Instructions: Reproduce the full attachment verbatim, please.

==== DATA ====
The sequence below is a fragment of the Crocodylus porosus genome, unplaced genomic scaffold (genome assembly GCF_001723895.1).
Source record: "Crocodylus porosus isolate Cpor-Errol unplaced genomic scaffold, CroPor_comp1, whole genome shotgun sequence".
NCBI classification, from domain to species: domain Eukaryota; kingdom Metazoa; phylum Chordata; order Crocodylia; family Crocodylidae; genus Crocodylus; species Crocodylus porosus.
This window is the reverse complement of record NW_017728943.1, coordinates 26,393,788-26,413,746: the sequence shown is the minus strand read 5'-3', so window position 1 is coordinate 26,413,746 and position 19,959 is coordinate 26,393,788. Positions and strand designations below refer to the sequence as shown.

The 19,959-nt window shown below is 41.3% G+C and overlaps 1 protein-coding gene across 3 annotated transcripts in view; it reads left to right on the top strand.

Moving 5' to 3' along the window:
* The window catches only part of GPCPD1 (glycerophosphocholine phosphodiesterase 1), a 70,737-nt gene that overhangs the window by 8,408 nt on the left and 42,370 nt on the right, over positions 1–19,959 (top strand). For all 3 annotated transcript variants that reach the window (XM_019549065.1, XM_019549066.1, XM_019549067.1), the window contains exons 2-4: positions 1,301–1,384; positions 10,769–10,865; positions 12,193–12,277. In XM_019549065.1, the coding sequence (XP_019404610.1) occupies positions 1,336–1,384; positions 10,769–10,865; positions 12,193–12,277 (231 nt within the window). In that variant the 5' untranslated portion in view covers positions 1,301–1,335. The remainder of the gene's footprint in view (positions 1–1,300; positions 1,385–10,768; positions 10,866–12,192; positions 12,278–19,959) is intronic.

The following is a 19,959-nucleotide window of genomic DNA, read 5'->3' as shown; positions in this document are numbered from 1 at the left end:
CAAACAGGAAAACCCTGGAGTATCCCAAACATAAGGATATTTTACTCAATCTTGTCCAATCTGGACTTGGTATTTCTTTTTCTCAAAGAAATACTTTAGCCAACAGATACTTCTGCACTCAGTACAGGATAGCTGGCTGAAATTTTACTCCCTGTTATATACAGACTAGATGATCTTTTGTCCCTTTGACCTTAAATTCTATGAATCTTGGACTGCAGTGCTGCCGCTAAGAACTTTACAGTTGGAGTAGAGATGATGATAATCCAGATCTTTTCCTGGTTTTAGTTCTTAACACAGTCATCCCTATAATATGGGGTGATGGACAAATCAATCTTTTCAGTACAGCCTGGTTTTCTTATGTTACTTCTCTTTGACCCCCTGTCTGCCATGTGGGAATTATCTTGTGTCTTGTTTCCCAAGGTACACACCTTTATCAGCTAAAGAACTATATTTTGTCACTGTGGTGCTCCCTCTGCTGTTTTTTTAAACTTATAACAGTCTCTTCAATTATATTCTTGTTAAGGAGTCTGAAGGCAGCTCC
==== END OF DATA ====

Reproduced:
The sequence below is a fragment of the Crocodylus porosus genome, unplaced genomic scaffold (genome assembly GCF_001723895.1).
Source record: "Crocodylus porosus isolate Cpor-Errol unplaced genomic scaffold, CroPor_comp1, whole genome shotgun sequence".
NCBI classification, from domain to species: domain Eukaryota; kingdom Metazoa; phylum Chordata; order Crocodylia; family Crocodylidae; genus Crocodylus; species Crocodylus porosus.
This window is the reverse complement of record NW_017728943.1, coordinates 26,393,788-26,413,746: the sequence shown is the minus strand read 5'-3', so window position 1 is coordinate 26,413,746 and position 19,959 is coordinate 26,393,788. Positions and strand designations below refer to the sequence as shown.

The 19,959-nt window shown below is 41.3% G+C and overlaps 1 protein-coding gene across 3 annotated transcripts in view; it reads left to right on the top strand.

Moving 5' to 3' along the window:
* The window catches only part of GPCPD1 (glycerophosphocholine phosphodiesterase 1), a 70,737-nt gene that overhangs the window by 8,408 nt on the left and 42,370 nt on the right, over positions 1–19,959 (top strand). For all 3 annotated transcript variants that reach the window (XM_019549065.1, XM_019549066.1, XM_019549067.1), the window contains exons 2-4: positions 1,301–1,384; positions 10,769–10,865; positions 12,193–12,277. In XM_019549065.1, the coding sequence (XP_019404610.1) occupies positions 1,336–1,384; positions 10,769–10,865; positions 12,193–12,277 (231 nt within the window). In that variant the 5' untranslated portion in view covers positions 1,301–1,335. The remainder of the gene's footprint in view (positions 1–1,300; positions 1,385–10,768; positions 10,866–12,192; positions 12,278–19,959) is intronic.

The following is a 19,959-nucleotide window of genomic DNA, read 5'->3' as shown; positions in this document are numbered from 1 at the left end:
CAAACAGGAAAACCCTGGAGTATCCCAAACATAAGGATATTTTACTCAATCTTGTCCAATCTGGACTTGGTATTTCTTTTTCTCAAAGAAATACTTTAGCCAACAGATACTTCTGCACTCAGTACAGGATAGCTGGCTGAAATTTTACTCCCTGTTATATACAGACTAGATGATCTTTTGTCCCTTTGACCTTAAATTCTATGAATCTTGGACTGCAGTGCTGCCGCTAAGAACTTTACAGTTGGAGTAGAGATGATGATAATCCAGATCTTTTCCTGGTTTTAGTTCTTAACACAGTCATCCCTATAATATGGGGTGATGGACAAATCAATCTTTTCAGTACAGCCTGGTTTTCTTATGTTACTTCTCTTTGACCCCCTGTCTGCCATGTGGGAATTATCTTGTGTCTTGTTTCCCAAGGTACACACCTTTATCAGCTAAAGAACTATATTTTGTCACTGTGGTGCTCCCTCTGCTGTTTTTTTAAACTTATAACAGTCTCTTCAATTATATTCTTGTTAAGGAGTCTGAAGGCAGCTCC